Myoinositol (MI) and d-chiroinositol (DCI) are 2 stereoisomers and insulin sensitizers. Their physiological ratio differs from tissue to tissue, and they are regulated by an insulin-dependent epimerase whose activity is drastically reduced in conditions of insulin resistance. Based on literature data and on the fact that MI phospholipids are follicle-stimulating hormone (FSH) second messengers, we speculated that patients with polycystic ovary syndrome (PCOS) having hyperinsulinemia, present an enhanced MI to DCI epimerization in the ovary, leading to MI deficiency that impairs FSH signaling, resulting in reduced oocyte quality. In the present study, 20 patients with PCOS and 20 healthy women were enrolled for measurement of MI and DCI levels in their follicular fluid. Follicular fluid samples were taken using a vaginal probe and both MI and DCI were quantified analytically. Results showed that the ratio of MI-DCI dropped from 100:1 in healthy participants to 0.2:1 in patients with PCOS who additionally displayed significantly higher levels of insulin resistance, hyperinsulinemia, and luteinizing hormone. This study is the first one to analyze the misbalance in the MI-DCI ratio in the ovary of patients with PCOS, supporting the concept that maintaining the physiological levels of the 2 stereoisomers is crucial, in restoring the ovarian functionality.
Several studies suggest that resistance to progesterone may contribute to the pathophysiology of endometriosis. Progesterone mediates its biological activity via the 2 progesterone receptor (PR) isoforms (PR-A and PR-B). Effects of progesterone are determined by the PR-A:PR-B ratio such that a PR-B-dominant state promotes progesterone signaling, whereas a PR-A-dominant state decreases progesterone responsiveness. Our objective was to compare the abundance and cellular localization of the PR isoforms in endometrium and endometriotic lesions from women with and without peritoneal and ovarian endometriosis.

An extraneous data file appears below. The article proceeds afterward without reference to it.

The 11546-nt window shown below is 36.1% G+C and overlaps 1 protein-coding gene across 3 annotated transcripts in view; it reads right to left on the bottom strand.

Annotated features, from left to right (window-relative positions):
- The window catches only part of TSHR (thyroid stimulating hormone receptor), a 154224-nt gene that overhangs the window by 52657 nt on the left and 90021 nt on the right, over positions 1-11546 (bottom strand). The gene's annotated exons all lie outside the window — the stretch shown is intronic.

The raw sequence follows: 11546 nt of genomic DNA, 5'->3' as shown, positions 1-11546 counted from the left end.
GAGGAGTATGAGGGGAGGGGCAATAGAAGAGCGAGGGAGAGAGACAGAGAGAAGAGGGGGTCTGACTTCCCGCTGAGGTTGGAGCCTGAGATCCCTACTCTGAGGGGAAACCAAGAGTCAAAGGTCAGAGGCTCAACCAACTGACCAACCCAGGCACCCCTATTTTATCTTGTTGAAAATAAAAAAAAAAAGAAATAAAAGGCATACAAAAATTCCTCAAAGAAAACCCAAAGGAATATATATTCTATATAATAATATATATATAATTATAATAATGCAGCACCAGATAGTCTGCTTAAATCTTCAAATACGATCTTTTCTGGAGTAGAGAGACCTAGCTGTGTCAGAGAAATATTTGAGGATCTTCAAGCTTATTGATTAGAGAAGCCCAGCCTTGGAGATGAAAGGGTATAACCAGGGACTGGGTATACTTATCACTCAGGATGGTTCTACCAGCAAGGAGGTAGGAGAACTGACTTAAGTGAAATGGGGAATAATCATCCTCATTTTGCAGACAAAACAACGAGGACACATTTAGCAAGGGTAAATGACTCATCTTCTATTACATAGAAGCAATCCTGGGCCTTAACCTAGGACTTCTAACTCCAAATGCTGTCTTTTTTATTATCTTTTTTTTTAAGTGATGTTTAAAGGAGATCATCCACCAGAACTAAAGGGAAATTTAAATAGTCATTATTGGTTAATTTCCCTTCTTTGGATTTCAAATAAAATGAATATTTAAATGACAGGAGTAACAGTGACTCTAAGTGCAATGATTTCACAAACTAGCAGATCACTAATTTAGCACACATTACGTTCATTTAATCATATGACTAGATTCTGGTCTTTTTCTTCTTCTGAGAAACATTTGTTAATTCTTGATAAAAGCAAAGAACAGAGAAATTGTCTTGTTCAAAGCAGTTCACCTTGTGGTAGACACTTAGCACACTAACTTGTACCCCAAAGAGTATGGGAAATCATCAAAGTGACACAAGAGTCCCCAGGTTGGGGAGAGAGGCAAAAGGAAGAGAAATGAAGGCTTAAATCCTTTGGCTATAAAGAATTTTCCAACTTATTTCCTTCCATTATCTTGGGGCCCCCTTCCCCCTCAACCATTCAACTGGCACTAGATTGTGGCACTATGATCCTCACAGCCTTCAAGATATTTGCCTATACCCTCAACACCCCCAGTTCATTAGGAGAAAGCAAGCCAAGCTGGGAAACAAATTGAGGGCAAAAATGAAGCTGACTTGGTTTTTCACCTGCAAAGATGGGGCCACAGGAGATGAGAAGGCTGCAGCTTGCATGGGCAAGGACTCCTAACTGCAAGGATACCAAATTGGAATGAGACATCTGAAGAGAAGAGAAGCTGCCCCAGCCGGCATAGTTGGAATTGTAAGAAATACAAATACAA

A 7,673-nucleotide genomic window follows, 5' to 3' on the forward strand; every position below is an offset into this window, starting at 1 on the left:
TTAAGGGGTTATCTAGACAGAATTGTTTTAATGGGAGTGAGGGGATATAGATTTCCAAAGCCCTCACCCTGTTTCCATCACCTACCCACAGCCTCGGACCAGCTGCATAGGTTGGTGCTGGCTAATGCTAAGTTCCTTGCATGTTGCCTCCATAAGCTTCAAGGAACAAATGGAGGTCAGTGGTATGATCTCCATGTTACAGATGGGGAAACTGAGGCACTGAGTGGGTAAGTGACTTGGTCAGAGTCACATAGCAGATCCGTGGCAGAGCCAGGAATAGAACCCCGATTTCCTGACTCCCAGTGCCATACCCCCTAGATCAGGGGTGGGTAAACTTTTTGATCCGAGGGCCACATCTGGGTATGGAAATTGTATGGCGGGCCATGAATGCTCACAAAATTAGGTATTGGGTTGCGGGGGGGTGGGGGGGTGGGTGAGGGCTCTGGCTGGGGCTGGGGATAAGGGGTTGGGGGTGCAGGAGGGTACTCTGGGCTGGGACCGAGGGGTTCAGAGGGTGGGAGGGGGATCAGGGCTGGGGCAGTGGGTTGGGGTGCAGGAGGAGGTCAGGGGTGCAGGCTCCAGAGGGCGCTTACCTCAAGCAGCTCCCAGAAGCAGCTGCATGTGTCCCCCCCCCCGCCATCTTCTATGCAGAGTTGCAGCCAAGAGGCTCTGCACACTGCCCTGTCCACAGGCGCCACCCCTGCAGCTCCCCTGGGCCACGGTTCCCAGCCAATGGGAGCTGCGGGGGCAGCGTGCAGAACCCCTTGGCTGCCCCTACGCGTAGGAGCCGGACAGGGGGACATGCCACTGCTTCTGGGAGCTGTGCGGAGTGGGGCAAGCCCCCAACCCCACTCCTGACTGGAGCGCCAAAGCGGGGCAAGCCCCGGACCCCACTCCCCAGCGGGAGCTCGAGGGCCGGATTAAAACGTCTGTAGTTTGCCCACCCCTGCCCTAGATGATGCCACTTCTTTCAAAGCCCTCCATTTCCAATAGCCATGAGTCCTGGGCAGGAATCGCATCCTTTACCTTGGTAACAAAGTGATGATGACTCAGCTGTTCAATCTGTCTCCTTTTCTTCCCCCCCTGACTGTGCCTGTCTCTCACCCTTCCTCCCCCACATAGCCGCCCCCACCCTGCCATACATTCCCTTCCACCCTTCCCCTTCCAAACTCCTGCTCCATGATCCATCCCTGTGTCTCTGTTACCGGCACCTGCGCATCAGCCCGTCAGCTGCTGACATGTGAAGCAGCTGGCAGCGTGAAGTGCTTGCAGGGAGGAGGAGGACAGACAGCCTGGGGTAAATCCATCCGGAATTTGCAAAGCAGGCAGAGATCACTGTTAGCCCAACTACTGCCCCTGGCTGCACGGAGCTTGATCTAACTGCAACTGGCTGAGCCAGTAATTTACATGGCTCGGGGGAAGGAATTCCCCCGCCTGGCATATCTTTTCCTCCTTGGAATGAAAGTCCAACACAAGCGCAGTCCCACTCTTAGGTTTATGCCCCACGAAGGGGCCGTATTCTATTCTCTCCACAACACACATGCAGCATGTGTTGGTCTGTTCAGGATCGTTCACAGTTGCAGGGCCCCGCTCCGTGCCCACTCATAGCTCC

Mitochondrial dysfunction has been suggested as a major cause of age-induced decline in oocyte quality. In the past, donor oocyte cytoplasmic transfer showed some success but was abandoned due to the concerns with heteroplasmy. Recent studies indicated presence of oogonial precursor cells (OPCs) in the human ovary, which could be an autologous source of “healthy mitochondria.” We sought to investigate the clinical efficacy of OPC-derived autologous mitochondrial injection (AMI) to improve oocyte quality in women with multiple in vitro fertilization (IVF) failures.
The aim of this study was to clarify the expression of Ninj1 in endometriosis and adenomyosis lesions, and its inductive factor in human endometriotic stromal cells (ESCs).